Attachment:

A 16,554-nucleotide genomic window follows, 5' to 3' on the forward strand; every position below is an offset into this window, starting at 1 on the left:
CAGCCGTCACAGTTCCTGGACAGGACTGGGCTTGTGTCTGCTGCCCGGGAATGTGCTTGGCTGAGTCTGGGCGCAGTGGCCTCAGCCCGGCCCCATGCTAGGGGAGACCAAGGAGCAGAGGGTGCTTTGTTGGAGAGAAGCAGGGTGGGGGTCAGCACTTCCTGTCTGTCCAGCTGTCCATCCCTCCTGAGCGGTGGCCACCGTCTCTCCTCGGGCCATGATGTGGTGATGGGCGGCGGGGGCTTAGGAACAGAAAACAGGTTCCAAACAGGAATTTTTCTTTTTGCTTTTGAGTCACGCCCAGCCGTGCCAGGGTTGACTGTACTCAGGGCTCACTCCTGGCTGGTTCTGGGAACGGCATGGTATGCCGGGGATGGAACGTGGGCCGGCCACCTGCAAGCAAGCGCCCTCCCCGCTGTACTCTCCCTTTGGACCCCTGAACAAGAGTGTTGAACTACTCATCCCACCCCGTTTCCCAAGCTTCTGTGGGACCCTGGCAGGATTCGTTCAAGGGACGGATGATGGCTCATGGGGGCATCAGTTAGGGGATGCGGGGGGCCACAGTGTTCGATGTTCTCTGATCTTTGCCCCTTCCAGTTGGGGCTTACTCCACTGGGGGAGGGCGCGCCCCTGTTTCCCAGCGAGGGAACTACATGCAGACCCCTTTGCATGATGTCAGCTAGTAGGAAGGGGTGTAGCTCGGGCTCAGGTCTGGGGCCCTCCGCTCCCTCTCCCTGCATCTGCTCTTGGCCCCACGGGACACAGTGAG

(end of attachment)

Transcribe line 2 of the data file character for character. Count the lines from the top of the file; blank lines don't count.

CAGCCGTCACAGTTCCTGGACAGGACTGGGCTTGTGTCTGCTGCCCGGGAATGTGCTTGGCTGAGTCTGGGCGCAGTGGCCTCAGCCCGGCCCCATGCTAGGGGAGACCAAGGAGCAGAGGGTGCTTTGTTGGAGAGAAGCAGGGTGGGGGTCAGCACTTCCTGTCTGTCCAGCTGTCCATCCCTCCTGAGCGGTGGCCACCGTCTCTCCTCGGGCCATGATGTGGTGATGGGCGGCGGGGGCTTAGGAACAGAAAACAGGTTCCAAACAGGAATTTTTCTTTTTGCTTTTGAGTCACGCCCAGCCGTGCCAGGGTTGACTGTACTCAGGGCTCACTCCTGGCTGGTTCTGGGAACGGCATGGTATGCCGGGGATGGAACGTGGGCCGGCCACCTGCAAGCAAGCGCCCTCCCCGCTGTACTCTCCCTTTGGACCCCTGAACAAGAGTGTTGAACTACTCATCCCACCCCGTTTCCCAAGCTTCTGTGGGACCCTGGCAGGATTCGTTCAAGGGACGGATGATGGCTCATGGGGGCATCAGTTAGGGGATGCGGGGGGCCACAGTGTTCGATGTTCTCTGATCTTTGCCCCTTCCAGTTGGGGCTTACTCCACTGGGGGAGGGCGCGCCCCTGTTTCCCAGCGAGGGAACTACATGCAGACCCCTTTGCATGATGTCAGCTAGTAGGAAGGGGTGTAGCTCGGGCTCAGGTCTGGGGCCCTCCGCTCCCTCTCCCTGCATCTGCTCTTGGCCCCACGGGACACAGTGAG